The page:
The project is led by the Regional Development Agency of Srem, with partners including SRP Zasavica and the "Jovan Živanović" Beekeepers Association from Sremska Mitrovica, and is funded by the European Union. The honey vending machine “medomat” allows the beekeepers' association in the Sremska Mitrovica area to market their products and make them more accessible to citizens. In addition to strengthening the culture of honey consumption among the residents of Mitrovica, the distribution of local beekeepers' honey will more effectively utilize natural resources through sustainable development. As stated at the event, the project's social aspect is inseparable from its economic benefits. Part of the Valjevac pasture in SRP Zasavica was cleared of wild vegetation, which was then made into briquettes for heating and distributed to socially disadvantaged families. Beehives have been placed in this area.

Food waste processing project reduces harmful gas emissions

A food waste processing project aimed at producing green energy, conducted by the United Nations Development Programme (UNDP) in partnership with the Ministry of Environmental Protection, has resulted in a reduction of harmful gas emissions by 16 tons over three months.

Ms. Sandra Dokic, State Secretary at the Ministry of Environmental Protection, informed media of the project results, highlighting that food waste is a significant global issue, accounting for 45.6% of total municipal waste. "This is waste generated during food preparation and post-consumption leftovers, with around 90% ending up in landfills," Dokic said at the United Nations offices in Belgrade.. "This is a substantial problem as it leads to severe pollution, yet it represents a significant resource. Through biogas plants, we have managed to supply our system with additional electricity from this waste, demonstrating its enormous potential," the State Secretary noted. Ms. Tijana Koprivica, Director of Sustainable Business at Delta Holding, stated that hotels Crowne Plaza, Radisson Hotel and the Sava Center congress center participated in the project. They handed over food waste from preparation and post-consumption to the company Esotron, which processed the waste into biogas, a renewable energy source. Fabrizio Andreuci, UNDP's Acting Resident Representative, emphasized that initiatives like this are crucial for improving environmental impact and reducing greenhouse gas emissions.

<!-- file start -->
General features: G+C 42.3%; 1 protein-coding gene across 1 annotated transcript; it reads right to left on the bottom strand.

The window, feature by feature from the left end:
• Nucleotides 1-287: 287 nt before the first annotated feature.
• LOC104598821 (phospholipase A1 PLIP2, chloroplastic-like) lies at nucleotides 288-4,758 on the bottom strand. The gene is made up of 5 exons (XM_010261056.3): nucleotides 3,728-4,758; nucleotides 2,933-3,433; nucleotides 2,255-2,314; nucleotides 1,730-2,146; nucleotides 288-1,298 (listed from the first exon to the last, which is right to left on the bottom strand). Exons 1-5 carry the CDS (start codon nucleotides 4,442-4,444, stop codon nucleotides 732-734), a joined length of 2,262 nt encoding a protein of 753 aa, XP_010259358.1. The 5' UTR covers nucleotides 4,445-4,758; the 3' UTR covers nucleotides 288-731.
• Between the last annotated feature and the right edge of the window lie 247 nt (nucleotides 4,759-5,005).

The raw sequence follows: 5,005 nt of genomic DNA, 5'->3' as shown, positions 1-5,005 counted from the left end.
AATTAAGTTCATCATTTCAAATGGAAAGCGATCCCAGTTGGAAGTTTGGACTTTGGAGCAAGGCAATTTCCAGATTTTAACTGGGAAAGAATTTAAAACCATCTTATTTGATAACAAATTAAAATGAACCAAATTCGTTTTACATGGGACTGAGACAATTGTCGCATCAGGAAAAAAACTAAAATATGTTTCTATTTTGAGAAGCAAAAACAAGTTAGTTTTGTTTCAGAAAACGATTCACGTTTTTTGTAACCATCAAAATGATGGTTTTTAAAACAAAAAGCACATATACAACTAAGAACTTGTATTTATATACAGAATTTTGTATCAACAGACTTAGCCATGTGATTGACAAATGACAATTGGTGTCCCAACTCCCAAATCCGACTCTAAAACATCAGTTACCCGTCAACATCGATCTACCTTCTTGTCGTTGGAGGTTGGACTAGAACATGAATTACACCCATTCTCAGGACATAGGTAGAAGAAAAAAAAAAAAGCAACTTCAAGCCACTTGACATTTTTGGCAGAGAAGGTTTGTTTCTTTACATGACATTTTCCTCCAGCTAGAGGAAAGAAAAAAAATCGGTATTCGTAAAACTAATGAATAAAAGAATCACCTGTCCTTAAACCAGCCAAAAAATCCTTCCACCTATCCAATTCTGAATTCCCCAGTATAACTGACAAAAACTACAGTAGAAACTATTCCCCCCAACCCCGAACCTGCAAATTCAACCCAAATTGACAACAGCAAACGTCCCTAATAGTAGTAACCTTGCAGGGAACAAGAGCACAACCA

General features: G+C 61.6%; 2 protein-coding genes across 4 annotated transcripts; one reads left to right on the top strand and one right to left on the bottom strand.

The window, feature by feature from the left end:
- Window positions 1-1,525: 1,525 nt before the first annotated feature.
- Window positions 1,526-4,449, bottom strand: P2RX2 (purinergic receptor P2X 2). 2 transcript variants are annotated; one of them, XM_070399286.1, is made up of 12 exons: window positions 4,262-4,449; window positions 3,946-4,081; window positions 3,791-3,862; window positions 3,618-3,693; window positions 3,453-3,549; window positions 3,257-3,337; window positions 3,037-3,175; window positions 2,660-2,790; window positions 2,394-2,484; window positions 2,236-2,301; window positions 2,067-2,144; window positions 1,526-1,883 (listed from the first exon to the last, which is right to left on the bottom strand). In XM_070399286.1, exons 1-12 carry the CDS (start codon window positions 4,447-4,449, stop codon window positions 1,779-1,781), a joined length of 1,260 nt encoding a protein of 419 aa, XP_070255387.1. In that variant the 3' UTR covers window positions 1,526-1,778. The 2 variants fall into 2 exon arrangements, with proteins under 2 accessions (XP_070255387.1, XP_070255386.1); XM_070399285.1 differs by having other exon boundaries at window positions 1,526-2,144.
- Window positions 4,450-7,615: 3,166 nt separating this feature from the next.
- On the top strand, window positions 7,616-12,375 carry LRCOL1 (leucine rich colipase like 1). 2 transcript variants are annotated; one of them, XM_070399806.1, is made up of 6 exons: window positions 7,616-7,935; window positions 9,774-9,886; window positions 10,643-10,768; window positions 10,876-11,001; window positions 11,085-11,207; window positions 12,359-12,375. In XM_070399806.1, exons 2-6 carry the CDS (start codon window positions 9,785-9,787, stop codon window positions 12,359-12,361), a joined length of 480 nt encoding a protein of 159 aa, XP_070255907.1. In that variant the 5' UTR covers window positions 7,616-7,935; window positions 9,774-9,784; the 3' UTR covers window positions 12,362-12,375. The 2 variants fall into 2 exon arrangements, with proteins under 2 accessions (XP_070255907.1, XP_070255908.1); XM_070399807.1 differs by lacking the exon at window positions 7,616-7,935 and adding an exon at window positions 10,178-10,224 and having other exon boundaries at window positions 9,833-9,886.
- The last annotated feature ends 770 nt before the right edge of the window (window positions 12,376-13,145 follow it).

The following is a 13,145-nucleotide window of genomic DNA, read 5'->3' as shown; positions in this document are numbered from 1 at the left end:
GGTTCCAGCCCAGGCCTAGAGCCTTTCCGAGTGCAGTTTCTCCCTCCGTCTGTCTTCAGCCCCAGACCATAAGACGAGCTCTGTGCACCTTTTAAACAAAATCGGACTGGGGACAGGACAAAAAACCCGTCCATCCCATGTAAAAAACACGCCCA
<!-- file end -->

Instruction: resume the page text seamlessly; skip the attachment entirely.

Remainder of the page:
Unfulfilled promises to farmers

Seven associations of Serbian farmers, which organized mass protests and blocked roads last year, announced that they would not respond to the invitation to participate in a Public Hearing on agricultural issues organized by the Parliamentary Committee for Agriculture. They stated that they would engage in discussions with the authorities only when the promises made by former Prime Minister Ana Brnabic and former Minister of Agriculture Jelena Tanaskovic regarding regulating the commodity exchange, subsidies, and other demands are fulfilled. "What more do we need to clarify? The agreements from all meetings and talks with ministers from the previous government, especially with former Minister of Agriculture Mrs. Tanaskovic, are still just promises with the explanation that there are no financial resources to pay the promised subsidies,” the farmers’ associations commented in response to the invitation by the representatives of the highest authorities in the country.

They emphasized the necessity of implementing what was agreed upon with the Government of Serbia during meetings in 2023. The letter was addressed to the President of the Parliament, Ana Brnabic, the Chairman of the Parliamentary Committee for Agriculture, Marijan Rističevic, the heads of parliamentary groups, and members of the Serbian Assembly, as well as Prime Minister Milos Vucevic and Minister of Agriculture Aleksandar Martinovic. The letter was signed by representatives of seven farmers associations (the Association of Agricultural Producers of Subotica, the Initiative for the Survival of Serbian Farmers, the Union of Farmers’ Associations of Banat, the Aradac Farmers’ Association, the Novi Seljanski Farmers, the Banat Black Soil Association from Nova Crnja, and the Dolovac farmers).